When my husband was a little boy, about 4 or 5 years old, there was one lesson he absolutely refused to learn: Don’t color on the walls with markers. For some reason he was disobedient in this particular way over and over and over again. It didn’t matter how many times he got spanked, he just kept on doing it.
I once asked why he so stubbornly refused to learn this lesson. He had no idea. I then asked him what sorts of things he drew. Given that he underwent such persecution for the sake of art, what masterpiece was he so committed to rendering? Ike replied, “I liked to write the ABC’s. Another time I drew a boat. And I think I wrote my name.”
I imagine most parents deal with this sort of disobedience at one time or another. It doesn’t matter how many times you discipline a child, they refuse to let go of the behavior.
I also imagine that the sort of sentiments a parent feels when their child refuses to learn, especially in the face of a destructive behavior, are similar to God’s. Children aren’t the only one’s refusing to learn and let go of their sin. We do it all the time. God may discipline us over and over again, but for some reason we refuse to loosen our grip.
I was reminded of this the other day when I read Proverbs 27:22:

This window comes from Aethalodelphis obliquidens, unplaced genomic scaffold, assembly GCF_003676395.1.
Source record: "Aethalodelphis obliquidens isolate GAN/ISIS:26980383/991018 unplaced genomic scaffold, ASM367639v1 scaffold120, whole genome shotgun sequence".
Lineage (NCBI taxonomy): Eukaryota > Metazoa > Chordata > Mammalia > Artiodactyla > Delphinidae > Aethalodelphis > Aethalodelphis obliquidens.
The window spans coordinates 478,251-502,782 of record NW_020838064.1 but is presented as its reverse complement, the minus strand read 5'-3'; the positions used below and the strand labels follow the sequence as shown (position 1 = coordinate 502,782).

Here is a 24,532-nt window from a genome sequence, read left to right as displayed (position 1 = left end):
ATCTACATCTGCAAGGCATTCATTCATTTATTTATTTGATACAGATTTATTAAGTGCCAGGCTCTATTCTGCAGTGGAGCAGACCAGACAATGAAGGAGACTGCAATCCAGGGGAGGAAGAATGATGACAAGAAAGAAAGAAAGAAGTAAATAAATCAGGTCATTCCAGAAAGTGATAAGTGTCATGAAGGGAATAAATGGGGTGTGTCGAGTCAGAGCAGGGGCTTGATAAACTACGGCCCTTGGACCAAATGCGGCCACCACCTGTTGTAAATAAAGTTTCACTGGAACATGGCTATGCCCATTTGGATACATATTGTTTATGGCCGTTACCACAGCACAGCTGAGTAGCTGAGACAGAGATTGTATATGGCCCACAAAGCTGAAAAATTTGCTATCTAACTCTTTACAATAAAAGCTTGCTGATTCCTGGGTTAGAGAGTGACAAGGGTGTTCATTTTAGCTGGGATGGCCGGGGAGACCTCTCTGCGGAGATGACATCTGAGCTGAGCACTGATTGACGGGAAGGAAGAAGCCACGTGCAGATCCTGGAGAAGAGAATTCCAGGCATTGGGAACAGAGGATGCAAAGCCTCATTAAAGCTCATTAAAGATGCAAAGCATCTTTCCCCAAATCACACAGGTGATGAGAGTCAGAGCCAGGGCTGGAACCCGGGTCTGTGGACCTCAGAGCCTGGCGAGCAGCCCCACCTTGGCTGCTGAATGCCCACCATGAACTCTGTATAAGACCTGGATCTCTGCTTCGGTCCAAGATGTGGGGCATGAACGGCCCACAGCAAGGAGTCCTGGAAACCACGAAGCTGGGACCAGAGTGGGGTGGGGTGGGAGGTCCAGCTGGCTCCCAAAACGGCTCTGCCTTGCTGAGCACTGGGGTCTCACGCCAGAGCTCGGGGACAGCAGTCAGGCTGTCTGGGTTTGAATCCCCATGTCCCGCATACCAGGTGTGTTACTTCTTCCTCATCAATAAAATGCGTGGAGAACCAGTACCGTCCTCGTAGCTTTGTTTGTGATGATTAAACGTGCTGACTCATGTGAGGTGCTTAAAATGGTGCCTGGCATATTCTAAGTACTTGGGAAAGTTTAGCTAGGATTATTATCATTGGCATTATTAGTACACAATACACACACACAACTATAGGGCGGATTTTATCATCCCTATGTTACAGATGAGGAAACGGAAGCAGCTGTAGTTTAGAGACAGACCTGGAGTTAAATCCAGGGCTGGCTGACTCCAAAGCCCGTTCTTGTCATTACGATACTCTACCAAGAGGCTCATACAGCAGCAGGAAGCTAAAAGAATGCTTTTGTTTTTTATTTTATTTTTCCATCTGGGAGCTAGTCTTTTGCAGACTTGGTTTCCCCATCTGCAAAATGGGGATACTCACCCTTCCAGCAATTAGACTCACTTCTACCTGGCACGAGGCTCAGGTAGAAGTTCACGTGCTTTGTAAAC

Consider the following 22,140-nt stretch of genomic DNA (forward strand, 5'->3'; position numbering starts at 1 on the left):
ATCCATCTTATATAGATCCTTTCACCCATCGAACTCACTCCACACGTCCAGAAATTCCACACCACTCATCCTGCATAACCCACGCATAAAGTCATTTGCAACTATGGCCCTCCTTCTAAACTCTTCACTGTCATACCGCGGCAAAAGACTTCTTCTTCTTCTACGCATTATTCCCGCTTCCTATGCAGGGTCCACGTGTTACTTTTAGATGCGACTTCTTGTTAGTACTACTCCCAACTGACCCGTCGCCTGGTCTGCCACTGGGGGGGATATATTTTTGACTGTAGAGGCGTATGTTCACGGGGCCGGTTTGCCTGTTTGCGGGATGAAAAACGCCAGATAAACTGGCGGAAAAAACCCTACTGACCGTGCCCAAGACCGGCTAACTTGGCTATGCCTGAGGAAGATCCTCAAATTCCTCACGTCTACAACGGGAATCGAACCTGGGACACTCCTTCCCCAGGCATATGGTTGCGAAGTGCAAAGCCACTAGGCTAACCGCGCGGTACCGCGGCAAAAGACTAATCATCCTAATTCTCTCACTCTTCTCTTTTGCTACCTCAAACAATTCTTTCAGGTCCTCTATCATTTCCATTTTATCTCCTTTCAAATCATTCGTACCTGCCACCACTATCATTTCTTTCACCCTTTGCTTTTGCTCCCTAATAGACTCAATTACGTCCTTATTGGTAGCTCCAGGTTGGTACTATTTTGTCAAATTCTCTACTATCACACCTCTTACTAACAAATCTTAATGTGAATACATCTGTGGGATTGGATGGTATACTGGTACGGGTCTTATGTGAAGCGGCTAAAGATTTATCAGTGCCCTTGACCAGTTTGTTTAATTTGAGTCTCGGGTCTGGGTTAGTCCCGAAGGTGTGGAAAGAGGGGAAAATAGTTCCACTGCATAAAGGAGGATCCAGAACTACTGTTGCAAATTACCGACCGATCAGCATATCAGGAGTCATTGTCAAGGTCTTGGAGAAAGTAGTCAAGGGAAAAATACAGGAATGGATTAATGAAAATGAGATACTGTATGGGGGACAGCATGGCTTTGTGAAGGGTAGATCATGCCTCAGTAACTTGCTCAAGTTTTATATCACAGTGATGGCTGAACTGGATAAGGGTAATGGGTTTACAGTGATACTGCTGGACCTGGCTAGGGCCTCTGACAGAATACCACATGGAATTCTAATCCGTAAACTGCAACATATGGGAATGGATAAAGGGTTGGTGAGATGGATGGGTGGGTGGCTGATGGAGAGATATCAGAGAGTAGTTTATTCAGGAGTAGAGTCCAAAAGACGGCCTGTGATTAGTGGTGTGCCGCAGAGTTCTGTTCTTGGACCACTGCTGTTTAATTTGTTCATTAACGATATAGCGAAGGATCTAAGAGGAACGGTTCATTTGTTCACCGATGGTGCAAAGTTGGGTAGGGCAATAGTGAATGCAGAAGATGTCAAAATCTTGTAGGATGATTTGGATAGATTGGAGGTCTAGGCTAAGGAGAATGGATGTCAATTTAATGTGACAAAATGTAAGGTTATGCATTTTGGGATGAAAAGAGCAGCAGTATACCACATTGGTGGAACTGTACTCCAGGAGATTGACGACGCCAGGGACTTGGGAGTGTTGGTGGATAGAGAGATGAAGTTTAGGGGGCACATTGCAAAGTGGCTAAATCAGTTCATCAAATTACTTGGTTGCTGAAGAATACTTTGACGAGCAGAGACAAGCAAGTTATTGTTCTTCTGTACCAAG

“Crush a fool in a mortar with a pestle along with crushed grain, yet his folly will not depart from him.”
If you’re like me and have no idea what a “mortar with a pestle” means, I pasted a picture of one above. As the verse implies, it’s a tool used for grinding things, like grain.
This verse challenged me with the reality that God can discipline me, allow me to go through a really hard time or struggle, and I can choose NOT to learn from it. Like a fool holds onto his folly, there are some areas in which it doesn’t matter how many times I am “crushed,” I will not let go.
This verse therefore places a degree of responsibility on our shoulders in the face of hardship. The way you respond to a struggle or tragedy has everything to do with how it shapes you. So while we like to comfort one another with the cliché encouragement: “This will make you stronger,” that’s not entirely true. You can choose not to get stronger. You can run and hide in any number of ways that will stifle growth. You can cope with your pain using alcohol, dieting, shopping, work, church busy-ness, and the list goes on. Any activity that enables you to avoid confronting the false idols in your heart and your relationship with God is going to prevent you from growing.
So pray for open eyes to see what God is teaching you. Refuse to run and hide when hard time comes. Instead ask God to search your heart and loosen your grip. Don’t let your pain go in vain. Resolve to learn for the obstacles in your life, and let God separate your folly from you.